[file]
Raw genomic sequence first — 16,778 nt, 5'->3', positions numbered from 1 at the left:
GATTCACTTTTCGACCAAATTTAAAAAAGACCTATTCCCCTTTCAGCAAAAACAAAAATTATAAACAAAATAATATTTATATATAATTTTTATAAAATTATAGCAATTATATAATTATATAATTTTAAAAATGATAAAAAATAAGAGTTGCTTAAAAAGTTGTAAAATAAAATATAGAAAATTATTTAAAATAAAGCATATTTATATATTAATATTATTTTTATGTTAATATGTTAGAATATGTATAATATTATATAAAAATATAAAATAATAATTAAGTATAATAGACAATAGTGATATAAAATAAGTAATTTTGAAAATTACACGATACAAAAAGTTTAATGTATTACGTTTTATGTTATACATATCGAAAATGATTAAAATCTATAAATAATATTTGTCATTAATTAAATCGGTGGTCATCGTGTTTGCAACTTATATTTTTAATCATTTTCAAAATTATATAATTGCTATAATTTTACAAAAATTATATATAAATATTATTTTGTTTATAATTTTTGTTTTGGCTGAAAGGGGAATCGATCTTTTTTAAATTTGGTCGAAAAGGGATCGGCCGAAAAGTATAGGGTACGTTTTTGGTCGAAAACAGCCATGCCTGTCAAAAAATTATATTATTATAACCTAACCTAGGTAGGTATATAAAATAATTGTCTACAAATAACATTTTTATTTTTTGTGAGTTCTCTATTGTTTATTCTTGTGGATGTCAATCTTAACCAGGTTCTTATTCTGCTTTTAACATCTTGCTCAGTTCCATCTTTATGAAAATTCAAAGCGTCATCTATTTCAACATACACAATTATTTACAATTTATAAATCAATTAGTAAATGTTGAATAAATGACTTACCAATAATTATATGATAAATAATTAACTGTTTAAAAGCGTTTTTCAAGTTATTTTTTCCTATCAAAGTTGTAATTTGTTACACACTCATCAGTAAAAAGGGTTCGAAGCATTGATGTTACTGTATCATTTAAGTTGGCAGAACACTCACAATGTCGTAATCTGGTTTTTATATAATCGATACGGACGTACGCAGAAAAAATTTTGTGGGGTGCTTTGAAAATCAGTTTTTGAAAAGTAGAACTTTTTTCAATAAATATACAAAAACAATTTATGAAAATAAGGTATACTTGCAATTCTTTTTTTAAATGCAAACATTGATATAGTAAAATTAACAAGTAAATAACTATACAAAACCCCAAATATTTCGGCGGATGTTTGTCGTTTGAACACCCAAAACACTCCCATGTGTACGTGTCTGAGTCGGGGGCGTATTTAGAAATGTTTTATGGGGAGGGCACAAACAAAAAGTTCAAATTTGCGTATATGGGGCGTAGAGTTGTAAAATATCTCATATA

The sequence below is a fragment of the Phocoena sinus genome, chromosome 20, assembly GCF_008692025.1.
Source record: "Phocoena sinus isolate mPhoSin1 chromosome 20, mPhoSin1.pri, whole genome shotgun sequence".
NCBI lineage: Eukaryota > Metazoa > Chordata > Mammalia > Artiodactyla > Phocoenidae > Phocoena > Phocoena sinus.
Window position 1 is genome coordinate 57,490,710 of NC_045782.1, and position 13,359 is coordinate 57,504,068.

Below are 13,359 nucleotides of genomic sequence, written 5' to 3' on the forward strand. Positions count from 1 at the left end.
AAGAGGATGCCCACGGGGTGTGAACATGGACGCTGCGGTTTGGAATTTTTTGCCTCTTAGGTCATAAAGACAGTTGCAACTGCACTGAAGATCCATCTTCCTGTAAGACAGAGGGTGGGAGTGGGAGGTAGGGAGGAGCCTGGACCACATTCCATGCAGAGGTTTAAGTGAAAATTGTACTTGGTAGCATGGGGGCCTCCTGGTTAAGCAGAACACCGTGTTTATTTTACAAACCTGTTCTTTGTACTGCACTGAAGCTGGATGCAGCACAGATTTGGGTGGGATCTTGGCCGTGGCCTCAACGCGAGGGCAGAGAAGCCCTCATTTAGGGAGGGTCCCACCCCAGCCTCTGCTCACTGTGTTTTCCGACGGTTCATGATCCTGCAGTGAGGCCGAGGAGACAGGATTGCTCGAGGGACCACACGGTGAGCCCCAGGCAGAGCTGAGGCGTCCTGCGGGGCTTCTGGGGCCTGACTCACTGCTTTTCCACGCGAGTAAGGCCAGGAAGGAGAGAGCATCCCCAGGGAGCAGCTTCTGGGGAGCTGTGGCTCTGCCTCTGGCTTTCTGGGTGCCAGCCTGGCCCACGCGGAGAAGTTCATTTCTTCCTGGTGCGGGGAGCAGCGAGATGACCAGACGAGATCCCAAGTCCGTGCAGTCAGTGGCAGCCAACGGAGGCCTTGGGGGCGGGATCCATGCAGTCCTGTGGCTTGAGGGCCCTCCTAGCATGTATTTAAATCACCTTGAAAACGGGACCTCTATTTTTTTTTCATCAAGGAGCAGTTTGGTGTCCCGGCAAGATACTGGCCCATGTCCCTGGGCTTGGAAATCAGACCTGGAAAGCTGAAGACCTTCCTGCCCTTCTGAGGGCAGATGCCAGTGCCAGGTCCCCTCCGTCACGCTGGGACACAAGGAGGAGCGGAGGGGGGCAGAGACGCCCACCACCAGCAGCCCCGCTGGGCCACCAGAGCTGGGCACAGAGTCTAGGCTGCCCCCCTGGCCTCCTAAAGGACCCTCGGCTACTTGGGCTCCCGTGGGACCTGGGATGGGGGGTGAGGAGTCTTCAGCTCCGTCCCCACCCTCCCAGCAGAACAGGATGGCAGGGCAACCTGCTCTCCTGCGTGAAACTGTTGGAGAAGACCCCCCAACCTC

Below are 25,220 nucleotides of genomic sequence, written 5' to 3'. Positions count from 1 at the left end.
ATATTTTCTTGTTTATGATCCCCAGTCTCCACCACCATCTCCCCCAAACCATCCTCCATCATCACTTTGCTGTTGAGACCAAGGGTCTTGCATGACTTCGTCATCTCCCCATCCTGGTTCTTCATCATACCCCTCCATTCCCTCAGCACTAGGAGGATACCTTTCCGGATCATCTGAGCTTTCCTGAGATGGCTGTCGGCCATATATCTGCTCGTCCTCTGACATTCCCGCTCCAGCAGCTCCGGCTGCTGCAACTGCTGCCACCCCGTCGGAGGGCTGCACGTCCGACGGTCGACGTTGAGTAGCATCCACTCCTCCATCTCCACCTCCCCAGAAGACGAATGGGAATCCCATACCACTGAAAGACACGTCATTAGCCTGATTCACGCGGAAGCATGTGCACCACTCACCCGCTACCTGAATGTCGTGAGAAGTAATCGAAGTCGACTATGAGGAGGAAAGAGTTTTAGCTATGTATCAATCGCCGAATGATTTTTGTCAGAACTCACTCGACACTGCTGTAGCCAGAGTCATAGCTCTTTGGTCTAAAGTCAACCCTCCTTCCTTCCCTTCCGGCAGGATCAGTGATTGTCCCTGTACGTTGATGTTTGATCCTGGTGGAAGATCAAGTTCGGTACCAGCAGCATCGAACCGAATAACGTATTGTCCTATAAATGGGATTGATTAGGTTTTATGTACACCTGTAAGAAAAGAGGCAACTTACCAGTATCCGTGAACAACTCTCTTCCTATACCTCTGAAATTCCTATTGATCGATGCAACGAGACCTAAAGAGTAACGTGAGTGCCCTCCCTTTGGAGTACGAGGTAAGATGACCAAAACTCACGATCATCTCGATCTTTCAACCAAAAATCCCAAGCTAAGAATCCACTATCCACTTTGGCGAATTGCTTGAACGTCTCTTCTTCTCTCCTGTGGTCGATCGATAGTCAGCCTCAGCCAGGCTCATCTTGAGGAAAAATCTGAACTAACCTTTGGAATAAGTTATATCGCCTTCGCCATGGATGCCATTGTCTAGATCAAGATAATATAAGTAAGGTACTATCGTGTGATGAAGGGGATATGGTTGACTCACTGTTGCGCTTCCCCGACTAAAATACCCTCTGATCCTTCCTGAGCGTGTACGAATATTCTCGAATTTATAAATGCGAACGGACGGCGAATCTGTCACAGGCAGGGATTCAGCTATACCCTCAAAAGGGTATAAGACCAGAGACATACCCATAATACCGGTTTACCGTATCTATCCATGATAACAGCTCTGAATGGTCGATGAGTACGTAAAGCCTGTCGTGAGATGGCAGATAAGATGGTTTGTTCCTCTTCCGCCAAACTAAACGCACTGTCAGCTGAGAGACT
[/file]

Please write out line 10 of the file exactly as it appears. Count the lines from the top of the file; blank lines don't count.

ATATTTTCTTGTTTATGATCCCCAGTCTCCACCACCATCTCCCCCAAACCATCCTCCATCATCACTTTGCTGTTGAGACCAAGGGTCTTGCATGACTTCGTCATCTCCCCATCCTGGTTCTTCATCATACCCCTCCATTCCCTCAGCACTAGGAGGATACCTTTCCGGATCATCTGAGCTTTCCTGAGATGGCTGTCGGCCATATATCTGCTCGTCCTCTGACATTCCCGCTCCAGCAGCTCCGGCTGCTGCAACTGCTGCCACCCCGTCGGAGGGCTGCACGTCCGACGGTCGACGTTGAGTAGCATCCACTCCTCCATCTCCACCTCCCCAGAAGACGAATGGGAATCCCATACCACTGAAAGACACGTCATTAGCCTGATTCACGCGGAAGCATGTGCACCACTCACCCGCTACCTGAATGTCGTGAGAAGTAATCGAAGTCGACTATGAGGAGGAAAGAGTTTTAGCTATGTATCAATCGCCGAATGATTTTTGTCAGAACTCACTCGACACTGCTGTAGCCAGAGTCATAGCTCTTTGGTCTAAAGTCAACCCTCCTTCCTTCCCTTCCGGCAGGATCAGTGATTGTCCCTGTACGTTGATGTTTGATCCTGGTGGAAGATCAAGTTCGGTACCAGCAGCATCGAACCGAATAACGTATTGTCCTATAAATGGGATTGATTAGGTTTTATGTACACCTGTAAGAAAAGAGGCAACTTACCAGTATCCGTGAACAACTCTCTTCCTATACCTCTGAAATTCCTATTGATCGATGCAACGAGACCTAAAGAGTAACGTGAGTGCCCTCCCTTTGGAGTACGAGGTAAGATGACCAAAACTCACGATCATCTCGATCTTTCAACCAAAAATCCCAAGCTAAGAATCCACTATCCACTTTGGCGAATTGCTTGAACGTCTCTTCTTCTCTCCTGTGGTCGATCGATAGTCAGCCTCAGCCAGGCTCATCTTGAGGAAAAATCTGAACTAACCTTTGGAATAAGTTATATCGCCTTCGCCATGGATGCCATTGTCTAGATCAAGATAATATAAGTAAGGTACTATCGTGTGATGAAGGGGATATGGTTGACTCACTGTTGCGCTTCCCCGACTAAAATACCCTCTGATCCTTCCTGAGCGTGTACGAATATTCTCGAATTTATAAATGCGAACGGACGGCGAATCTGTCACAGGCAGGGATTCAGCTATACCCTCAAAAGGGTATAAGACCAGAGACATACCCATAATACCGGTTTACCGTATCTATCCATGATAACAGCTCTGAATGGTCGATGAGTACGTAAAGCCTGTCGTGAGATGGCAGATAAGATGGTTTGTTCCTCTTCCGCCAAACTAAACGCACTGTCAGCTGAGAGACT